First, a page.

Tropics not an issue this weekend

Two areas of interest in the east Pacific this weekend

Two areas of interest in the east Pacific this weekend

Other than a weak area of low pressure over southeast North Carolina today, the tropics are of little concern this weekend. The NHC did issue an outlook for the small low pressure area over the coastal waters of the Carolinas this morning but it is not going to do much more than bring some periods of rain and perhaps an increase in winds. Pressures are fairly high in the area and the low center is over land now and this will preclude any further development from taking place.

Elsewhere in the Atlantic Basin, all is quiet for now. None of the global models indicate any significant chances for development for at least the next week. Once we get in to July, a favorable MJO pulse may set off an active period but we’ll deal with that when and if it comes.

In the east Pacific, the NHC is keeping tabs on invest areas 94-E and 95-E. Both are situated well to the south and west of Mexico and pose no threat to land. All of the available computer model guidance suggests that at least one of these systems will go on to become a tropical storm early next week. Fortunately, there is no indication that either syustem will impact land directly though an increase in surf is possible along portions of the Mexican coastline – depending on how strong either one of the areas gets as they develop.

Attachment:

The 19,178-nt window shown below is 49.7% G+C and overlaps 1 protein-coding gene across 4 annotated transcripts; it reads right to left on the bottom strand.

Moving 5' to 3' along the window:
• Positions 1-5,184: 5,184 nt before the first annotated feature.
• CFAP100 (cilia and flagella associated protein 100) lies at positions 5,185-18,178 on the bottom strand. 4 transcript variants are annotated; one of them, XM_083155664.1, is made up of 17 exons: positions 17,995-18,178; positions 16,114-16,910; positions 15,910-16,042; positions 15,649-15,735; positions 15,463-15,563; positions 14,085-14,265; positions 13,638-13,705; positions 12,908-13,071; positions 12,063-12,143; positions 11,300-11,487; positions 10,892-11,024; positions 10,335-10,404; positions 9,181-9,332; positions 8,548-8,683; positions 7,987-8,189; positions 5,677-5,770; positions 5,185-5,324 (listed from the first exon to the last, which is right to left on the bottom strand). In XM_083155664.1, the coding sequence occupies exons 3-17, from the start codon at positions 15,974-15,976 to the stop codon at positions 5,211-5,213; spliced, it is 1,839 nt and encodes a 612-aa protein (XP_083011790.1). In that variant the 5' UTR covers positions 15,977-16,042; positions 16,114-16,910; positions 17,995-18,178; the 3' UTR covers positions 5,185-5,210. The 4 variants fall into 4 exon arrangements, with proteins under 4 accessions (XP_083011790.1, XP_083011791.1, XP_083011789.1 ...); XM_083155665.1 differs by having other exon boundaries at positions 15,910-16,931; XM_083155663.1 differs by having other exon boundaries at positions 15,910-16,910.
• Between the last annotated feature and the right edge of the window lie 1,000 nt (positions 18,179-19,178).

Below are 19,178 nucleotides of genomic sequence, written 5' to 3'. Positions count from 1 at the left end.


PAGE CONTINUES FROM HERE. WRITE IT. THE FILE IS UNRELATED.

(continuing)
Enjoy the weekend, it will be a little wet and breezy for parts of the Carolinas but elsewhere, things look great for the first full weekend of summer. I’ll have more here tomorrow.

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About Mark Sudduth

Greetings! I am Mark Sudduth, the founder and editor of HurricaneTrack.com. The site began in 1999 as a way to post info concerning tropical storms and hurricanes for any interested visitors. Little did I know how big it would become in the years since. Now, we have millions of visitors from all over the world who have come to rely on the site as a no non-sense, tell it like it is resource for all things hurricane related. We are supported by a combination of corporate sponsors and our loyal Client Services members who subscribe to premium content on our sister site, premium.hurricanetrack.com. I am married with six energetic and intelligent children and live in southeast North Carolina. I graduated UNC-Wilmington in 1995 with a BA in Geography and have studied the effects of hurricanes on our society ever since.
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